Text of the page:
Akeo: The art of overcoming
By Eddie Mabanglo - Staff Reporter
For Thunderbird wrestler Shandon Akeo, overcoming adversaries on and off the mats has always been about putting in hard work — or as he calls it — "the grind."
On Feb. 10, the 133-pound wrestler from Hawaii punched his ticket to the NJCAA National Tournament with a second-place finish at Regionals in Idaho. Akeo is one of the "Magnificent 6" wrestlers who will be competing on behalf of Highline March 1–2 in Council Bluffs, Iowa.
Akeo's left hand is a radial club hand, the result of an early operation to correct a birth defect.
"When I was born, there was no bone in my thumb, it was like a noodle," Akeo said. "So, they did surgery to make my pointer finger like a thumb so I could grab things," he said.
Akeo said that it has had no effect on his wrestling game.
"The only challenge I had with my hand in wrestling was just trying not to be shy when people asked me about it," Akeo said. "I got over it growing up and now I'm super open to sharing what happened to my hand to people."
Akeo's interest in wrestling started at age 9, when he was encouraged to pick up the sport by his father.
"[My dad] got me into it. He did boxing and ju-jitsu but he never wrestled so he wanted to put me in it and it just stuck," Akeo said.
Like his father, Akeo also trains in boxing and ju-jitsu himself.
Ju-jitsu, translated to "the art of soft- ness" from Japanese, was the wrestling sys- tem of the samurai in ancient Japan. Jujit- su's prominent feature is the ability to use opponents' energy and momentum against them, a skill that comes in handy in wrestling competition.
"I love it and it really opens up my wrestling. It helps with my scrambling and body awareness," Akeo said.
Ju-jitsu is now the official self-defense system taught to officers of the Tokyo Police Department, as well as one of the most common styles seen in contemporary mixed martial arts (MMA) programs.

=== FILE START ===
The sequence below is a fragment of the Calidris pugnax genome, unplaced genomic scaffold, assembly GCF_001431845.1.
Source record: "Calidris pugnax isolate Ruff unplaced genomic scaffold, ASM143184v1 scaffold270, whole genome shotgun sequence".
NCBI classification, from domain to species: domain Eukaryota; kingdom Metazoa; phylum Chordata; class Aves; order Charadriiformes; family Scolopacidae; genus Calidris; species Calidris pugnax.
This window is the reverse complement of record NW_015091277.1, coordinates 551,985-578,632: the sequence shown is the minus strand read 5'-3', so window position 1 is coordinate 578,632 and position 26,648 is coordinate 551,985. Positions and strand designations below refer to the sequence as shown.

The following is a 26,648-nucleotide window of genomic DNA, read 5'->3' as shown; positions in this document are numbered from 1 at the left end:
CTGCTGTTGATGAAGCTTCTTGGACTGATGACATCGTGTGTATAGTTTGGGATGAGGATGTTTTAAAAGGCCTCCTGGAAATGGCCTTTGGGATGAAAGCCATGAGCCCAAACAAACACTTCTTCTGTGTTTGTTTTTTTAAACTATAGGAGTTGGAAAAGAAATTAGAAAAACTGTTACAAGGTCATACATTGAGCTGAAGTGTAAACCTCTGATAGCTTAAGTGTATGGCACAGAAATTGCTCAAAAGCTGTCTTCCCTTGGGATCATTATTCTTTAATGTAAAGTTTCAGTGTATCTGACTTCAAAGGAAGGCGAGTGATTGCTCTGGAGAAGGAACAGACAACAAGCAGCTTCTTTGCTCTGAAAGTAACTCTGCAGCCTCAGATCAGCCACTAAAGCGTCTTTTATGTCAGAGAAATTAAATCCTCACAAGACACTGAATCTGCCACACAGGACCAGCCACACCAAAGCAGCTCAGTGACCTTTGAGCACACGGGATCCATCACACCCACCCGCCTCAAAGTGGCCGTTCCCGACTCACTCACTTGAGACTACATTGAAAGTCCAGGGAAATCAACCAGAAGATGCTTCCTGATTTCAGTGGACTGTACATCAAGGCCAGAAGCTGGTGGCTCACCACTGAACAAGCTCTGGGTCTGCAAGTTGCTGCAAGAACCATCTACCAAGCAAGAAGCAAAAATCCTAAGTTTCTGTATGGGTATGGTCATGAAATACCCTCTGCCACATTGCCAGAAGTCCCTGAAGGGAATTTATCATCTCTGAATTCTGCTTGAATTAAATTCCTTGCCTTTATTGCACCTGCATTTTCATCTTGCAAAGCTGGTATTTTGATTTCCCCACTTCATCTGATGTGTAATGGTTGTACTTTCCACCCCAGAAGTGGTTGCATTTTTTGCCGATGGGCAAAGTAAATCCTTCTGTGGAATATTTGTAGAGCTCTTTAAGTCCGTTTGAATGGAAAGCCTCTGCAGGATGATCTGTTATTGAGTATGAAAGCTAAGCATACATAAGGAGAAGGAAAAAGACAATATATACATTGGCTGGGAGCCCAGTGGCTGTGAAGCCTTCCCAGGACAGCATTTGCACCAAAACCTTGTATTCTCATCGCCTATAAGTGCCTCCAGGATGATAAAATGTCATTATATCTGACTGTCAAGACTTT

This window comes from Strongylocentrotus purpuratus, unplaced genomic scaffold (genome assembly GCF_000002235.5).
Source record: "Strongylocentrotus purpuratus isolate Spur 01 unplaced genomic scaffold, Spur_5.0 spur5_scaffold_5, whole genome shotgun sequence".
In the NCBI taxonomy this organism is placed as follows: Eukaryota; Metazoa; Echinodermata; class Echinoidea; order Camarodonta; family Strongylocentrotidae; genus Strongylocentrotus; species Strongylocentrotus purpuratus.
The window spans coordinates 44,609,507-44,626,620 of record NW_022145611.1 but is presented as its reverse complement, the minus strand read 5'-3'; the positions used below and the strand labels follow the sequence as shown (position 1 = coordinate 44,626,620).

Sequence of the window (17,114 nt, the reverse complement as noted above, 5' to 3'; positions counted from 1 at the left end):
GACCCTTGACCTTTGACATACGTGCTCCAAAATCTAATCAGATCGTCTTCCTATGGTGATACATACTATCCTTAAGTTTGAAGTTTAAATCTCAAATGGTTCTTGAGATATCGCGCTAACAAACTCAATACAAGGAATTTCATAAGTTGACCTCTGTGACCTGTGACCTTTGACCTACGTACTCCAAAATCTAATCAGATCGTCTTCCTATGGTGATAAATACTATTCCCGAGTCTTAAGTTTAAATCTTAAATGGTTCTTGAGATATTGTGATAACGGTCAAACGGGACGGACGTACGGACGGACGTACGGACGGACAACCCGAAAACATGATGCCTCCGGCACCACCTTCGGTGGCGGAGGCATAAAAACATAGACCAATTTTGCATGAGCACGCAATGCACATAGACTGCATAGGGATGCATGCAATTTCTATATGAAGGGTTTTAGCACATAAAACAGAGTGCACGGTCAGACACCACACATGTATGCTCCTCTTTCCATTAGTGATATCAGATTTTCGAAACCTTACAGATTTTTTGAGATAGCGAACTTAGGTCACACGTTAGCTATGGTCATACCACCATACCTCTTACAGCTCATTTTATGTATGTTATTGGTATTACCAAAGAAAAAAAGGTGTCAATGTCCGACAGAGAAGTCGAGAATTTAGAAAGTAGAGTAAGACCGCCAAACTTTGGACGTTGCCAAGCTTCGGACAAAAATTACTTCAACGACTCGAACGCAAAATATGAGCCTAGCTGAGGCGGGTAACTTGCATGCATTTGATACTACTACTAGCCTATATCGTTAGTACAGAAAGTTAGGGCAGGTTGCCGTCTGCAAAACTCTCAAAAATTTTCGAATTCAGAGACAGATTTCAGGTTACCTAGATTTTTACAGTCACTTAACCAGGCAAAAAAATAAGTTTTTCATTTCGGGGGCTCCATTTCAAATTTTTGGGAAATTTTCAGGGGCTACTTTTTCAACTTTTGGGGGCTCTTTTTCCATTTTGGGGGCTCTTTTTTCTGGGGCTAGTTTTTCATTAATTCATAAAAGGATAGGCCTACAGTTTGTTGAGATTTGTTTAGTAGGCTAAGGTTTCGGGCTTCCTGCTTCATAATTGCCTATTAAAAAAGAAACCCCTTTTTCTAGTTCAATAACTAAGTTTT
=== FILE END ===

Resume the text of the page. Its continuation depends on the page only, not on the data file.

"I plan to get into MMA after I'm done with college," said Akeo, whose dedication to sport and self eventually led him to a Hawaii State Championship in 2015, where he competed for Kapolei High School.
"Before the match, I was thinking about all the work I put in and constantly telling myself that I would win because no one trained as hard as me," said Akeo, who won that match over Joseph Fong of University High School.
Video of the match showcases Akeo's agility, which forced Fong to play the majority of the match on defense just to keep up. Akeo won by pin in just over a minute and a half.
"After I won, I couldn't believe it at first," said Akeo. "But I just knew I did it and I was so happy. All the work I put in paid off."
Akeo often credits his success to the amount of training and practice he does in his spare time. His teammates and coaches alike have noticed the time he's been putting in during this season.
Akeo trains at home and at a nearby gym when he's not at wrestling practice.
Akeo caught the attention of Head Coach Scott Norton following his first-place finish at the Boxer Open in Forest Grove, Ore.
"Shandon looked dominant through the tournament. He was going from takedowns to immediate turns," said Coach Norton.
That day, Akeo defeated Umpqua's Richard Rolfe, Southwestern Oregon's Aaron Runion, and Umpqua's Johnny Maldonado. All victories that day were by pin.
Akeo also received praise from Norton after his second-place finish at the West Regional Championships on Feb. 10.
"Highline was led by Shandon Akeo, who made the finals by pinning his old rival Christian Balagso from Southwestern Oregon," said Norton. Akeo lost the final match to No. 2 ranked Jason Shaner of Clackamas.
"Shandon set the tone for the entire team," Norton added.
Akeo has been using the time off before Nationals to prepare mentally and physically.
"[I've] just been focusing on school, keeping my grades up. Also been doing a lot of recovery like icing whatever is sore and stretching, just trying to get my body feeling good for the national tournament," said Akeo.
"But I do like to spend time with my friends to clear and take things off of my mind," he added.
The National Junior College Athletic Association's National Wrestling Championships start in Council Bluffs, Iowa on March 1.